Recently, I visited a patient in the hospital. I saw the picture of a beautiful lady on the table by the patient; I went on to ask, “Is that your daughter?” In her pains, she smiled, shook her head, and replied, “No, not my daughter, that’s me. I took that picture three months ago.” I looked at the beauty queen in the picture, I looked at what was left of the same person in bed, and I fought back my tears, how three months could make such an undesirable difference in the life of a person! My dear friends, what is making you so happy and full of yourself today? Your beauty? Your credentials? Your large bank account? Your connections? It will all pass away. And what is depressing you at the moment? Your lack of money? False allegation? Broken relationships? Persecutions? It will not last forever. Jesus tells us at the end of the Gospel passage that only those who persevere will be saved. Perseverance does not mean passive submission to difficulties; it means making something glorious out of problems.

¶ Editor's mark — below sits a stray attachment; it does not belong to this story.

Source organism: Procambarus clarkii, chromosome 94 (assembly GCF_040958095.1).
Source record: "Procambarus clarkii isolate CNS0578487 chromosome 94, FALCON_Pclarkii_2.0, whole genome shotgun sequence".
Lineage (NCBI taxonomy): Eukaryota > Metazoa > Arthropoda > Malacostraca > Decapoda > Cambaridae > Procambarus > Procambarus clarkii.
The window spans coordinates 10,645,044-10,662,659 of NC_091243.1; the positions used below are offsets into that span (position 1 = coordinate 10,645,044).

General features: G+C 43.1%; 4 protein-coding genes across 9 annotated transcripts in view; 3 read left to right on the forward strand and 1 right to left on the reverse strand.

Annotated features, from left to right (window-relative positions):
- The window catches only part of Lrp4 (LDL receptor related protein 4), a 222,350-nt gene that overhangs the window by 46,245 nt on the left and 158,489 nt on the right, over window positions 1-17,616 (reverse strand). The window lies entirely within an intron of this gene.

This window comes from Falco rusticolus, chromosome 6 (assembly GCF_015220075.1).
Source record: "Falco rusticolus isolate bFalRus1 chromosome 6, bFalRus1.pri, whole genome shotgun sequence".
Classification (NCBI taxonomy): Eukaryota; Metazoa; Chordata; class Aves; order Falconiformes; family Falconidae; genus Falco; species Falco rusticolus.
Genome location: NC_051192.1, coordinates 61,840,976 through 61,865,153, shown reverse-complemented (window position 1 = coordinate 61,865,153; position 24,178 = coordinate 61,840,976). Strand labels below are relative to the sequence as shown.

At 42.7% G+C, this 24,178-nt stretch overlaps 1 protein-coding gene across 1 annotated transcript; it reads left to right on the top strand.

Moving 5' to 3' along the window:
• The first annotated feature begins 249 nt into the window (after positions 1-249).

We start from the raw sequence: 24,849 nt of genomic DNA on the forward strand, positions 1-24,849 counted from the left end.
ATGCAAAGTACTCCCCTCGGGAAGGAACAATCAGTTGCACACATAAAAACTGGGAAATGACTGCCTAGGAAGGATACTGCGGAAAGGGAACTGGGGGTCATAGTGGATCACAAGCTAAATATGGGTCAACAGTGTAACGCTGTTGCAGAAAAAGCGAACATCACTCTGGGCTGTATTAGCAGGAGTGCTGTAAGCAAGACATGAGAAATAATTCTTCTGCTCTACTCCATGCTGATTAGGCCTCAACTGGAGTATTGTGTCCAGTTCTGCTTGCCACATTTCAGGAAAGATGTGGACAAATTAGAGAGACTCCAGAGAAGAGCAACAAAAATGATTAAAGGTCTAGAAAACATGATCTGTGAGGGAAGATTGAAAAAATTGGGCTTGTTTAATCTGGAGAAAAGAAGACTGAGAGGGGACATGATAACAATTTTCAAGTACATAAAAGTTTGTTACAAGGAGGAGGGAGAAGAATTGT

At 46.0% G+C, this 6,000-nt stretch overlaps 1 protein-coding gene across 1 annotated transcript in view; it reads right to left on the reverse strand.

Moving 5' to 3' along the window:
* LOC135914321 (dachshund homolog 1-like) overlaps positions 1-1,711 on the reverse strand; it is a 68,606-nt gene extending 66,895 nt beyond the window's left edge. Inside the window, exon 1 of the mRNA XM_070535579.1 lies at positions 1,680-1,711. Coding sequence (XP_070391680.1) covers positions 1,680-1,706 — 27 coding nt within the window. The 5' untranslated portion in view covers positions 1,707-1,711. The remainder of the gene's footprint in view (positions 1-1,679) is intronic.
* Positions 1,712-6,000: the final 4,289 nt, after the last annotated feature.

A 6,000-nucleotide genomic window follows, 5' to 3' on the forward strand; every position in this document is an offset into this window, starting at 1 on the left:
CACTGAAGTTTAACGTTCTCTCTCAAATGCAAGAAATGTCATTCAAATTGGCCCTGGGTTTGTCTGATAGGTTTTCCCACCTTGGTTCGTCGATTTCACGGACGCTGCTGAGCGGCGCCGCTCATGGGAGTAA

Let us go back to our initial story. Your child ignored you because of this year’s Christmas toy. But guess what, by next year, that same toy will be in the trash can, and the same child will be calling you sweet names and begging for next year’s latest toy. The gift does not last, the giver lasts, rather than clinging to the gift, hold onto the giver, and this time I mean hold on to God. As they say, “When the wise man points at the star for the foolish man to see, the foolish man will end up looking at the hand of the wise man, instead of the star.” As we approach the end of the year, let us pray in these words, “Lord God, grant us the wisdom to look beyond the gifts, to find you the giver of all good gifts through Christ our Lord. Amen.”

Rev. Fr. Emmanuel Ochigbo

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  • Thanks Padre for this wonderful homily 😊. It brought tears to my eyes when you were talking about the patient you visited considering the fact that I just lost my sister unexpectedly few months ago. All these shall pass but never the word of God. He is the giver of life and all good things. Our gifts should be used unto His glory and not the opposite. I enjoyed your message .